Speaker at Global Conference on Pharmaceutics and Drug Delivery Systems 2018 - Mino R. Caira
University of Cape Town, South Africa
Title : Physicochemical characterization of co-crystals and cyclodextrin inclusion complexes of bioactive molecules


Significant reduction or elimination of unfavourable properties of both well-established drugs and new drug candidates (e.g. poor aqueous solubility, thermal instability, hygroscopicity) can often be achieved via relatively simple strategies such as co-crystallization with partner molecules, namely GRAS (generally recognized as safe) co-former compounds to form co-crystals, and with biodegradable macrocyclic oligosaccharide carriers (cyclodextrins, CDs) to produce CD inclusion complexes. Such products may be binary or higher-order (multi-component) systems and can be regarded as ‘supramolecular derivatives’ of the bioactive component. 

By varying the physicochemical properties of the respective partner molecules, the structures and properties of the solid products (co-crystals, CD inclusion complexes) can be tuned, leading to e.g. higher effective melting points for low-melting bioactives and resistance to absorption of water vapour (i.e. reduced hygroscopicity). Furthermore, the solid products are designed to be more soluble in aqueous media than the untreated bioactive molecule and in each case the latter molecule is typically linked to its respective partner (co-former or CD) via combinations of ‘soft’ interactions (hydrogen bonds, pi-pi and van der Waals interactions). The reversibility of these linkages ensures that on dissolution of the co-crystal and the CD inclusion complex, they dissociate into their original components, thus liberating the bioactive molecule intact. Significant increase in the solubility of the bioactive molecule (and hence possibly enhanced bioavailability in humans) may result if dissociation of the co-crystal or CD inclusion complex produces high concentrations of the bioactive at sites of absorption. 

This presentation focuses on the preparation of co-crystals and CD inclusion complexes containing bioactive molecules and their definitive characterization via a variety of techniques (primarily X-ray diffraction, thermo-analytical and spectroscopic methods), as well as assessment of the extent to which supramolecular derivatisation has resulted in property enhancement. Representative bioactive molecules that feature in the presentation fall into several classes, including those with antioxidant, antilipidemic, estrogenic and antimalarial activities.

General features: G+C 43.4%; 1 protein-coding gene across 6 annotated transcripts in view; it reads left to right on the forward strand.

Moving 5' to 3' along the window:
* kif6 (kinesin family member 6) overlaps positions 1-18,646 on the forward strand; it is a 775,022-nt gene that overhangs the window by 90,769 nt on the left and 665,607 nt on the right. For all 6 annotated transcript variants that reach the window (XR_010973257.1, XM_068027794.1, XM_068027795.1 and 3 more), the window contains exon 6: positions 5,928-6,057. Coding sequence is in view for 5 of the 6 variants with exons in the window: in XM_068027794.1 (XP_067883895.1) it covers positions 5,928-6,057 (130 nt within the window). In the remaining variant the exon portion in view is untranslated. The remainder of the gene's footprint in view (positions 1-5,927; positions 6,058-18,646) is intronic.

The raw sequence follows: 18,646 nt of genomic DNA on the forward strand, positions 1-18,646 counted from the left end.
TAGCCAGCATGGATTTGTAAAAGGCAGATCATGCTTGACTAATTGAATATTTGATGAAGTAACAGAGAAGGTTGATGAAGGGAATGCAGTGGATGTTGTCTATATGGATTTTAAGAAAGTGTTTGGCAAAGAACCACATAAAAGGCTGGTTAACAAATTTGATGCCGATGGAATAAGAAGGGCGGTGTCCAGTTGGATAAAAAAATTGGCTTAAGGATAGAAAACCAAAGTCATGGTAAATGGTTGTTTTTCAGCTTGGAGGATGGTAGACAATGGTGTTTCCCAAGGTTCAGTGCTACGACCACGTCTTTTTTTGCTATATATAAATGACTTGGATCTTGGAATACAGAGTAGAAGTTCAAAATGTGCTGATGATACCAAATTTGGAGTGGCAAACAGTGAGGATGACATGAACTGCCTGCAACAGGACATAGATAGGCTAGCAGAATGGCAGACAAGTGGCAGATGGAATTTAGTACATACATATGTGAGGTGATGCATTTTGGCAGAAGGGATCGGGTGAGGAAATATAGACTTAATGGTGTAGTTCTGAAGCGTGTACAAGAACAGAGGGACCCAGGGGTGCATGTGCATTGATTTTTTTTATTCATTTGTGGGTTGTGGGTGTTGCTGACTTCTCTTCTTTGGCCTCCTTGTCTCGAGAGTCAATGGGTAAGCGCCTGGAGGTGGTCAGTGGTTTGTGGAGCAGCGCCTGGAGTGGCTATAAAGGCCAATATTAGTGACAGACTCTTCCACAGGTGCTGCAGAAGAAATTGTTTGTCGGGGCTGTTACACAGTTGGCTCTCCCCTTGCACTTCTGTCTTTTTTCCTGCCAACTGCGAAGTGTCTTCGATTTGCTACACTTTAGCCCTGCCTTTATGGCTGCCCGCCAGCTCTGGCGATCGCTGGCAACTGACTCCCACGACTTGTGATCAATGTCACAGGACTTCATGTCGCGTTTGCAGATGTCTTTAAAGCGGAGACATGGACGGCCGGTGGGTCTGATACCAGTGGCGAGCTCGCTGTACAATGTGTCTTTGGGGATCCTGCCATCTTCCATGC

Audience take away:

•  Awareness of the utility of approaches such as co-crystallization and cyclodextrin inclusion in the treatment of small bioactive molecules (APIs, new drug candidates) to enhance their pharmaceutically relevant properties and performance  
•  Familiarity with the methodology of solid-state preparation and definitive physicochemical characterization of multi-component systems containing small molecules
•  Awareness of potential advantages of implementing such studies on new drug candidates soon after their discovery 

The presentation should facilitate entry into the literature on the topic of multi-component systems containing small drug molecules and their potential advantages for drug delivery. The practical approaches to beneficiation of drugs described in the presentation may be applicable as replacements for more complex and/or expensive strategies currently employed.


Following retirement as Chair of Physical Chemistry at the University of Cape Town (UCT), Professor Mino Caira was appointed as Senior Research Scholar in the same Department in 2015. He has served as Director of the Science Faculty’s Centre for Supramolecular Chemistry Research at UCT since 2005, where he supervises the synthesis and physicochemical characterization of multi-component solids containing bioactive molecules (active pharmaceutical ingredients, new drug candidates, bioactive natural products, agrochemicals). He has published over 300 research articles in peer-reviewed journals and several reviews on crystal polymorphism, co-crystallization and cyclodextrin inclusion of drugs.